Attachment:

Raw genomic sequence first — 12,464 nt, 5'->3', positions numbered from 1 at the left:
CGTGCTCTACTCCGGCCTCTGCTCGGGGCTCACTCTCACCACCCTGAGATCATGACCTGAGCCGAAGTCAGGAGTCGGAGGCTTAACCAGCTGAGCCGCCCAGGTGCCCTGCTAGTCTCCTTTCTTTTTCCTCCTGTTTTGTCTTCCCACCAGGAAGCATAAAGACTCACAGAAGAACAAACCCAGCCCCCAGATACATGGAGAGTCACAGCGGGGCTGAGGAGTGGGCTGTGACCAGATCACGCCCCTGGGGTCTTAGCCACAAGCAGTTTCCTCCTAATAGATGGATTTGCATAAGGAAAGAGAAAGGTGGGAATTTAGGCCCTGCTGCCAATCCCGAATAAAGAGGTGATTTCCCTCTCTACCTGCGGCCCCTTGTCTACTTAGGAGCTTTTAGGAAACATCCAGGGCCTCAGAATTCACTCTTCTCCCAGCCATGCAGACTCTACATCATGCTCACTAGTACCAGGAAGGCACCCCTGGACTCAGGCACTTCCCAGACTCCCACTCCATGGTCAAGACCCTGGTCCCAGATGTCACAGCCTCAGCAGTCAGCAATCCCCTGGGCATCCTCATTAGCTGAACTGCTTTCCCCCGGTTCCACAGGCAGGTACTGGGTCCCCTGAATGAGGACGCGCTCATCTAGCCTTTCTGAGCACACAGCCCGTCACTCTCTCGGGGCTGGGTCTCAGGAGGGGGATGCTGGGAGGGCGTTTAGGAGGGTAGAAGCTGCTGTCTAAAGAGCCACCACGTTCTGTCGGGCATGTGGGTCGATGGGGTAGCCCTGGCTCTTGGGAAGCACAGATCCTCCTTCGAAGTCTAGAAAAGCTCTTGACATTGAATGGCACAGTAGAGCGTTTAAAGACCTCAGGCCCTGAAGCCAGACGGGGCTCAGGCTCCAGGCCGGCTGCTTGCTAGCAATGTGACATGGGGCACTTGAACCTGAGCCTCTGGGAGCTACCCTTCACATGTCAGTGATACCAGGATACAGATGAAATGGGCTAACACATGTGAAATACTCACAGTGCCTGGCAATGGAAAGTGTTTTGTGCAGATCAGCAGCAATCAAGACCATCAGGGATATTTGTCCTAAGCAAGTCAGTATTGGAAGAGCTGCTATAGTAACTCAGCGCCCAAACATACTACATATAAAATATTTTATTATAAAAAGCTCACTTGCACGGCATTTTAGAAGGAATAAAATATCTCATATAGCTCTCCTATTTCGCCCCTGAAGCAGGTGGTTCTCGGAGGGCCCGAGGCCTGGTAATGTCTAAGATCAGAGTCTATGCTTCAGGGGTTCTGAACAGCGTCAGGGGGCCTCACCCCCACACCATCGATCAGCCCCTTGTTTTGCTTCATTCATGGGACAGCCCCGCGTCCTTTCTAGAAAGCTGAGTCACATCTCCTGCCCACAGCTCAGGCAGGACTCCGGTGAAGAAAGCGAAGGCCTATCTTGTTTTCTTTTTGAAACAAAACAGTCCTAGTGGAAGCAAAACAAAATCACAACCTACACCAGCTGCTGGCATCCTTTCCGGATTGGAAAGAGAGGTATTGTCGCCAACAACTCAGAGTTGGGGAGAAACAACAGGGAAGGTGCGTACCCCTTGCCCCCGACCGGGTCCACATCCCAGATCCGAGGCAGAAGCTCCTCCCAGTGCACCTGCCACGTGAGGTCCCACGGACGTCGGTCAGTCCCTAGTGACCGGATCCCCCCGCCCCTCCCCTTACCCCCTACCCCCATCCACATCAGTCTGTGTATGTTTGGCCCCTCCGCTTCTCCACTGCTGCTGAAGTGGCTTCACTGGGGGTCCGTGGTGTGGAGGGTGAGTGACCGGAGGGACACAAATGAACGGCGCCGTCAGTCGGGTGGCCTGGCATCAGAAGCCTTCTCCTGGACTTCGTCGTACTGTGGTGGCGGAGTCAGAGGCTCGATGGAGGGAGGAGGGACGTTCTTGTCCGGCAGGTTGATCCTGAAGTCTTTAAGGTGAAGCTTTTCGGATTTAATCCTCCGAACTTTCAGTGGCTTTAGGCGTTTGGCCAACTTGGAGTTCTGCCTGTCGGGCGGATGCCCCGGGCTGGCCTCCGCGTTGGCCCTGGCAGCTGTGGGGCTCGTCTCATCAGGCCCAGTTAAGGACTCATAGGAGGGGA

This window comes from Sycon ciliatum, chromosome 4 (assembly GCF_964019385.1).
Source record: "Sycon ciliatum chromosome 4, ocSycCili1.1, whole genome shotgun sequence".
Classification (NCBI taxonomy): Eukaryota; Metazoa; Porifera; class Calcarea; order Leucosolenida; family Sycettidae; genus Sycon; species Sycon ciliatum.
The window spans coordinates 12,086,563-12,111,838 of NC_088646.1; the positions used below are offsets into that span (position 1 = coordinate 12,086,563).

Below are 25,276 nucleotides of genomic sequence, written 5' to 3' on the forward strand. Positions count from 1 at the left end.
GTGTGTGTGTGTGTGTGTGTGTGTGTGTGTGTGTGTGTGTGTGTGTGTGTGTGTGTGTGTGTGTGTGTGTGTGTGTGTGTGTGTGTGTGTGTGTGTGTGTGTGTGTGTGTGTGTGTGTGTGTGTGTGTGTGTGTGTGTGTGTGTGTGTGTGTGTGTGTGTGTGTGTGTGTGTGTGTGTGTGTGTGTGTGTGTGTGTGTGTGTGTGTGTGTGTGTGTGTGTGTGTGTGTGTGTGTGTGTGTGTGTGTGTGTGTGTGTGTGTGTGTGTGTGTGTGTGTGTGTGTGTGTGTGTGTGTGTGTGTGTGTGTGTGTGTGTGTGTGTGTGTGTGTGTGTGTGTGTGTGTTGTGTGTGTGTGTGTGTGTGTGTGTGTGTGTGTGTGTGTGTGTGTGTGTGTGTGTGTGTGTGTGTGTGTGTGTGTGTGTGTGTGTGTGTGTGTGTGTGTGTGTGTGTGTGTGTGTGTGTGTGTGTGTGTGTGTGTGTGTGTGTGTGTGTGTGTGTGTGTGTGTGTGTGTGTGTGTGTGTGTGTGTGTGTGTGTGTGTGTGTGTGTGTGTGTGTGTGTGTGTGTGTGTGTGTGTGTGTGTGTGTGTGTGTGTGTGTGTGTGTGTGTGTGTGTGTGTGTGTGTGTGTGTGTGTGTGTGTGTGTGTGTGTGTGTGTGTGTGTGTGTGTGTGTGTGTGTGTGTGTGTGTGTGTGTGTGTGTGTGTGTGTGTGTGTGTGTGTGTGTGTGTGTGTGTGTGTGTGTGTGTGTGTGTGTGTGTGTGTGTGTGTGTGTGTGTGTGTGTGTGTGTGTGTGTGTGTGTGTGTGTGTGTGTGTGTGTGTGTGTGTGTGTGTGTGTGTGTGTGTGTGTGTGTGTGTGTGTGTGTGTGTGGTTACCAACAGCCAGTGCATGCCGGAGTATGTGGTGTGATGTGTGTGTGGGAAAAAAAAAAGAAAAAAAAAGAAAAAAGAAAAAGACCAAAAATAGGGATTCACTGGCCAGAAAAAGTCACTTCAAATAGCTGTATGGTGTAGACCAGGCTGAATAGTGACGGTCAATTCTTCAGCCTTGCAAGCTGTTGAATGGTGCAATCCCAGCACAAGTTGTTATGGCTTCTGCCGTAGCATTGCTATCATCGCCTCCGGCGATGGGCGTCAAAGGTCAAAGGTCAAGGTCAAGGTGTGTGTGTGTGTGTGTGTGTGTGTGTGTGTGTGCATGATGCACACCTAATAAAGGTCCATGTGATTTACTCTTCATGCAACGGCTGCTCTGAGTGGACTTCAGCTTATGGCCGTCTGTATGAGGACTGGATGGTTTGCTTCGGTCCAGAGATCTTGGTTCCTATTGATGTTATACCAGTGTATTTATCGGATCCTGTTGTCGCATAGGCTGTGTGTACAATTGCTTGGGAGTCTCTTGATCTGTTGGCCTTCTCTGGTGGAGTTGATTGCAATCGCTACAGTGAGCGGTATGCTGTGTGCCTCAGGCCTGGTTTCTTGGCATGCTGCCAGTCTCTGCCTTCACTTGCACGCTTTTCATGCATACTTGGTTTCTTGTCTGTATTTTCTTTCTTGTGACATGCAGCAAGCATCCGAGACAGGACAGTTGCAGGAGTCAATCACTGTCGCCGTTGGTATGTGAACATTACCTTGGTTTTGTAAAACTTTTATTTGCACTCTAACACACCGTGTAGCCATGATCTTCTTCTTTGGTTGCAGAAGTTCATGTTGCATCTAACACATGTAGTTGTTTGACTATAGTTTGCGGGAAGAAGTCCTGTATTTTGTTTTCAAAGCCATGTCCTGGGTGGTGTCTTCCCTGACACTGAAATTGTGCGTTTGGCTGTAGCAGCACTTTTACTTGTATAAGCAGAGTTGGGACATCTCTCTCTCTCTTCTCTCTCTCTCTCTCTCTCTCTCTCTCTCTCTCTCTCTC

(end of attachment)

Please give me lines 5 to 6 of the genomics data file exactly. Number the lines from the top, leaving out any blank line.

Classification (NCBI taxonomy): Eukaryota; Metazoa; Porifera; class Calcarea; order Leucosolenida; family Sycettidae; genus Sycon; species Sycon ciliatum.
The window spans coordinates 12,086,563-12,111,838 of NC_088646.1; the positions used below are offsets into that span (position 1 = coordinate 12,086,563).